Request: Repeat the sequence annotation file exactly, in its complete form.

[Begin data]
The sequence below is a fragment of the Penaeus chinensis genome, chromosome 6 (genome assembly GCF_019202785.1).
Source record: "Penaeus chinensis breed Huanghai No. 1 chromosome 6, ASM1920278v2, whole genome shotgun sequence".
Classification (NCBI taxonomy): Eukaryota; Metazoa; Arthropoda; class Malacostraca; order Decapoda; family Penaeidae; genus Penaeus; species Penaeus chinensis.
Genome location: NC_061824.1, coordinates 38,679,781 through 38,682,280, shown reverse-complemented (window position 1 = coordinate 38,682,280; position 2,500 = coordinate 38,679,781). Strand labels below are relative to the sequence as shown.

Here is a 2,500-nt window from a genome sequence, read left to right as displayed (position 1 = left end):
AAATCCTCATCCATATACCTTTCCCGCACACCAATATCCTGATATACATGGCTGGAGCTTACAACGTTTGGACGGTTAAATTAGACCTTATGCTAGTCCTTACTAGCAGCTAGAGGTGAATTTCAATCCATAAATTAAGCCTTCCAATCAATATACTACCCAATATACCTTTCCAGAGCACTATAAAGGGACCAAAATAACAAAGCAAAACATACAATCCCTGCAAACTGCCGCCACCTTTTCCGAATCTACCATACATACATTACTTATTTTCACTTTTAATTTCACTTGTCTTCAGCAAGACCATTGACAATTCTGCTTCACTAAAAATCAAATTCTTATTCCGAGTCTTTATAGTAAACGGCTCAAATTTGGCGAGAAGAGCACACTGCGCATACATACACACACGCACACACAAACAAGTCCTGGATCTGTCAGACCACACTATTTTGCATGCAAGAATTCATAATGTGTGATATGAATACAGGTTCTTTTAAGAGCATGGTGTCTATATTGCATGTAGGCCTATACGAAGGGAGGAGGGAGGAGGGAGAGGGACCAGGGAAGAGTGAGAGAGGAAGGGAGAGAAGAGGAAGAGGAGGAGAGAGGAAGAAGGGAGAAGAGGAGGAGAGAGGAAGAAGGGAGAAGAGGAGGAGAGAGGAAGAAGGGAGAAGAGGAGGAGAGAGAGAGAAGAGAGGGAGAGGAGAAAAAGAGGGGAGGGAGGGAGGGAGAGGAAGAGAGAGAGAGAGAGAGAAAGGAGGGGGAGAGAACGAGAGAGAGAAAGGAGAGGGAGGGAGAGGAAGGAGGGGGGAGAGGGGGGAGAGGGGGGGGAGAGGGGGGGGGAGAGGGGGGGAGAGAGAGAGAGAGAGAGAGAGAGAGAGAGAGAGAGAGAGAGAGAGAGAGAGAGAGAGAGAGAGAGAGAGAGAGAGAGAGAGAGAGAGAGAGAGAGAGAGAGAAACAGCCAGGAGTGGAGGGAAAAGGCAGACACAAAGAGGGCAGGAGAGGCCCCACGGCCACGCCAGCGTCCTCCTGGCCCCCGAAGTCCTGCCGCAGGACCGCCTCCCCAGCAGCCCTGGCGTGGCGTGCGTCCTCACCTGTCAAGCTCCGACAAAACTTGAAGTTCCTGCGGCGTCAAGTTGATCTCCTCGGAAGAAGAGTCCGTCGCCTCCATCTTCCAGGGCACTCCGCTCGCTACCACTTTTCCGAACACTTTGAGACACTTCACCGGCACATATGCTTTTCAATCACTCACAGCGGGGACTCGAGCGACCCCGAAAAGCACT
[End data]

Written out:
The sequence below is a fragment of the Penaeus chinensis genome, chromosome 6 (genome assembly GCF_019202785.1).
Source record: "Penaeus chinensis breed Huanghai No. 1 chromosome 6, ASM1920278v2, whole genome shotgun sequence".
Classification (NCBI taxonomy): Eukaryota; Metazoa; Arthropoda; class Malacostraca; order Decapoda; family Penaeidae; genus Penaeus; species Penaeus chinensis.
Genome location: NC_061824.1, coordinates 38,679,781 through 38,682,280, shown reverse-complemented (window position 1 = coordinate 38,682,280; position 2,500 = coordinate 38,679,781). Strand labels below are relative to the sequence as shown.

Here is a 2,500-nt window from a genome sequence, read left to right as displayed (position 1 = left end):
AAATCCTCATCCATATACCTTTCCCGCACACCAATATCCTGATATACATGGCTGGAGCTTACAACGTTTGGACGGTTAAATTAGACCTTATGCTAGTCCTTACTAGCAGCTAGAGGTGAATTTCAATCCATAAATTAAGCCTTCCAATCAATATACTACCCAATATACCTTTCCAGAGCACTATAAAGGGACCAAAATAACAAAGCAAAACATACAATCCCTGCAAACTGCCGCCACCTTTTCCGAATCTACCATACATACATTACTTATTTTCACTTTTAATTTCACTTGTCTTCAGCAAGACCATTGACAATTCTGCTTCACTAAAAATCAAATTCTTATTCCGAGTCTTTATAGTAAACGGCTCAAATTTGGCGAGAAGAGCACACTGCGCATACATACACACACGCACACACAAACAAGTCCTGGATCTGTCAGACCACACTATTTTGCATGCAAGAATTCATAATGTGTGATATGAATACAGGTTCTTTTAAGAGCATGGTGTCTATATTGCATGTAGGCCTATACGAAGGGAGGAGGGAGGAGGGAGAGGGACCAGGGAAGAGTGAGAGAGGAAGGGAGAGAAGAGGAAGAGGAGGAGAGAGGAAGAAGGGAGAAGAGGAGGAGAGAGGAAGAAGGGAGAAGAGGAGGAGAGAGGAAGAAGGGAGAAGAGGAGGAGAGAGAGAGAAGAGAGGGAGAGGAGAAAAAGAGGGGAGGGAGGGAGGGAGAGGAAGAGAGAGAGAGAGAGAGAAAGGAGGGGGAGAGAACGAGAGAGAGAAAGGAGAGGGAGGGAGAGGAAGGAGGGGGGAGAGGGGGGAGAGGGGGGGGAGAGGGGGGGGGAGAGGGGGGGAGAGAGAGAGAGAGAGAGAGAGAGAGAGAGAGAGAGAGAGAGAGAGAGAGAGAGAGAGAGAGAGAGAGAGAGAGAGAGAGAGAGAGAGAGAGAGAGAGAGAGAAACAGCCAGGAGTGGAGGGAAAAGGCAGACACAAAGAGGGCAGGAGAGGCCCCACGGCCACGCCAGCGTCCTCCTGGCCCCCGAAGTCCTGCCGCAGGACCGCCTCCCCAGCAGCCCTGGCGTGGCGTGCGTCCTCACCTGTCAAGCTCCGACAAAACTTGAAGTTCCTGCGGCGTCAAGTTGATCTCCTCGGAAGAAGAGTCCGTCGCCTCCATCTTCCAGGGCACTCCGCTCGCTACCACTTTTCCGAACACTTTGAGACACTTCACCGGCACATATGCTTTTCAATCACTCACAGCGGGGACTCGAGCGACCCCGAAAAGCACT